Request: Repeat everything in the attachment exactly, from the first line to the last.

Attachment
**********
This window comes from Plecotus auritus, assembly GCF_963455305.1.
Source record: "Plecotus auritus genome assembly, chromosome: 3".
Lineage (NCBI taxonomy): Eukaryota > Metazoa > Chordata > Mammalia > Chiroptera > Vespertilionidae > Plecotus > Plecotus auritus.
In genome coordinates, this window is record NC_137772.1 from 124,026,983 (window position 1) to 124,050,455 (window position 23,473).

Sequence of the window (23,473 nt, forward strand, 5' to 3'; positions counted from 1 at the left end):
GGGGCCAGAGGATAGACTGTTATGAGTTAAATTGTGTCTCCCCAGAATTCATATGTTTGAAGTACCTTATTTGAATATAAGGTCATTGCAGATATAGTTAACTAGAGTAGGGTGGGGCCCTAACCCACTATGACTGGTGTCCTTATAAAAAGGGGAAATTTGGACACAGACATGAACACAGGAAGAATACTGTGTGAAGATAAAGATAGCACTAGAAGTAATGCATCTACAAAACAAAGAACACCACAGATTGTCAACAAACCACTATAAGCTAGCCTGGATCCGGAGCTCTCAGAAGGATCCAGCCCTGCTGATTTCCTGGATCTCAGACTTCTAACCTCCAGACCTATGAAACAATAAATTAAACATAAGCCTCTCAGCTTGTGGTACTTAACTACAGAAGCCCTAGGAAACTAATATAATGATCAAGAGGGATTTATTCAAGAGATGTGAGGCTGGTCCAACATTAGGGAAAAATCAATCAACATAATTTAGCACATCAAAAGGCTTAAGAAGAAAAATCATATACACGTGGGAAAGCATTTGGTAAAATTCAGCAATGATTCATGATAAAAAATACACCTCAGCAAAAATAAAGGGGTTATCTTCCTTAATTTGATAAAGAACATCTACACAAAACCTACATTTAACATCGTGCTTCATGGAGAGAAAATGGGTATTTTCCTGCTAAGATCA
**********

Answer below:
This window comes from Plecotus auritus, assembly GCF_963455305.1.
Source record: "Plecotus auritus genome assembly, chromosome: 3".
Lineage (NCBI taxonomy): Eukaryota > Metazoa > Chordata > Mammalia > Chiroptera > Vespertilionidae > Plecotus > Plecotus auritus.
In genome coordinates, this window is record NC_137772.1 from 124,026,983 (window position 1) to 124,050,455 (window position 23,473).

Sequence of the window (23,473 nt, forward strand, 5' to 3'; positions counted from 1 at the left end):
GGGGCCAGAGGATAGACTGTTATGAGTTAAATTGTGTCTCCCCAGAATTCATATGTTTGAAGTACCTTATTTGAATATAAGGTCATTGCAGATATAGTTAACTAGAGTAGGGTGGGGCCCTAACCCACTATGACTGGTGTCCTTATAAAAAGGGGAAATTTGGACACAGACATGAACACAGGAAGAATACTGTGTGAAGATAAAGATAGCACTAGAAGTAATGCATCTACAAAACAAAGAACACCACAGATTGTCAACAAACCACTATAAGCTAGCCTGGATCCGGAGCTCTCAGAAGGATCCAGCCCTGCTGATTTCCTGGATCTCAGACTTCTAACCTCCAGACCTATGAAACAATAAATTAAACATAAGCCTCTCAGCTTGTGGTACTTAACTACAGAAGCCCTAGGAAACTAATATAATGATCAAGAGGGATTTATTCAAGAGATGTGAGGCTGGTCCAACATTAGGGAAAAATCAATCAACATAATTTAGCACATCAAAAGGCTTAAGAAGAAAAATCATATACACGTGGGAAAGCATTTGGTAAAATTCAGCAATGATTCATGATAAAAAATACACCTCAGCAAAAATAAAGGGGTTATCTTCCTTAATTTGATAAAGAACATCTACACAAAACCTACATTTAACATCGTGCTTCATGGAGAGAAAATGGGTATTTTCCTGCTAAGATCA